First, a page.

Not all cosplays are exact replications of existing characters; some fans try to put their own spin on fan-favorite characters. For example, many cosplayers combine an iconic face with the conventions of another property in which the character never has appeared. A common example is to make a character fit an iconic franchise, such as “Star Wars,” or fit a certain historical period such as feudal Japan.

A cosplayer wears a black-and-purple robot costume accented with purple designs that look like wires and buttons. The text on the center of the outfit reads “EXTREME COSTUME.”
A cosplayer dressed in a cardboard costume of the Transformers character Optimus Prime.

Cosplayers bring varying levels of dedication to their costumes. Whereas one person can spend countless hours building a large mechanical suit with built-in sound effects and moving components, another can construct one out of cardboard and transform in front of an audience.

: A couple dressed as the Marvel character “Wanda” and “Vision.” On the left, a woman wears a red crown and matching red turtlenecked suit. On the right, a man with a red-and-green painted face and a yellow gemstone on his forehead wears a flannel shirt.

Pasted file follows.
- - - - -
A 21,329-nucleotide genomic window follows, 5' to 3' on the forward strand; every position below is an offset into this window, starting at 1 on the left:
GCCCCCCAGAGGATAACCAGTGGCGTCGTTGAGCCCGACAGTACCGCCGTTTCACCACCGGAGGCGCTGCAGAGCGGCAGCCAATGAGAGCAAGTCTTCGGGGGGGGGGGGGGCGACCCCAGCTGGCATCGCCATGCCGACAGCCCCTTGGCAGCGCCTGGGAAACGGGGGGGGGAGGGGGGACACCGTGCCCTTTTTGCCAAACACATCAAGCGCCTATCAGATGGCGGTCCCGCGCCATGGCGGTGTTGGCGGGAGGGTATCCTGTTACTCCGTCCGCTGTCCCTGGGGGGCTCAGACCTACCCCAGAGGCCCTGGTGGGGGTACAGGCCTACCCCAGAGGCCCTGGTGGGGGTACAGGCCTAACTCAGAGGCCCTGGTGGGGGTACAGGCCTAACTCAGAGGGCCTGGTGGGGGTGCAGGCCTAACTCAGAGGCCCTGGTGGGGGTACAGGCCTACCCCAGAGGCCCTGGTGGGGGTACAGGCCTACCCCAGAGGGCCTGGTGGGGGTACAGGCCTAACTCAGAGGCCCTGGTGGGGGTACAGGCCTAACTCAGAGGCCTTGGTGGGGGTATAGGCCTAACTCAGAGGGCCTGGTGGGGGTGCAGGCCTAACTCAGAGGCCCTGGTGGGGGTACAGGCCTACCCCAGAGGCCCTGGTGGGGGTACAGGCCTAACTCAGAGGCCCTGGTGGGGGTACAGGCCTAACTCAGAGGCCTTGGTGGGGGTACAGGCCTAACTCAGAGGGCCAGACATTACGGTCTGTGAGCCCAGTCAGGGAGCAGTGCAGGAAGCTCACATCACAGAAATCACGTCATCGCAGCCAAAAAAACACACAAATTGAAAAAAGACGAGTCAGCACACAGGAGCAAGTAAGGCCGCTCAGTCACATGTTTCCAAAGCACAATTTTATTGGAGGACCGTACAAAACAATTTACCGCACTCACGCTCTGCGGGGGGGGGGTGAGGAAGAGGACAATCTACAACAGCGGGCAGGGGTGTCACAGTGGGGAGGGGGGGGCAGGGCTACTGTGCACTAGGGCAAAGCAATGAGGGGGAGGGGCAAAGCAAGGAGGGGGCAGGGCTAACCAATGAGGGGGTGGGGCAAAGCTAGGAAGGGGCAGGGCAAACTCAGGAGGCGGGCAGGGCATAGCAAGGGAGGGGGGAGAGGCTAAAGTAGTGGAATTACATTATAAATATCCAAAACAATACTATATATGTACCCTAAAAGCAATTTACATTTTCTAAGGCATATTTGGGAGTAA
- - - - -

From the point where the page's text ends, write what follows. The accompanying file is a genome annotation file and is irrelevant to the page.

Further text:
A bearded man in a blue bodysuit with the number four on his chest slow-dances with a blond woman in a matching bodysuit. The couple is dressed in Fantastic Four costumes.

While the fun of cosplay for some comes from the payoff of many hours spent designing and crafting a costume, others embrace it as a way to spend time with friends and loved ones. Cosplay allows people to collaborate as iconic duos or groups. While certain characters stand on their own as a strong cosplay, having their enemy, love interest, ally or creature companions alongside them provides another dimension of performance.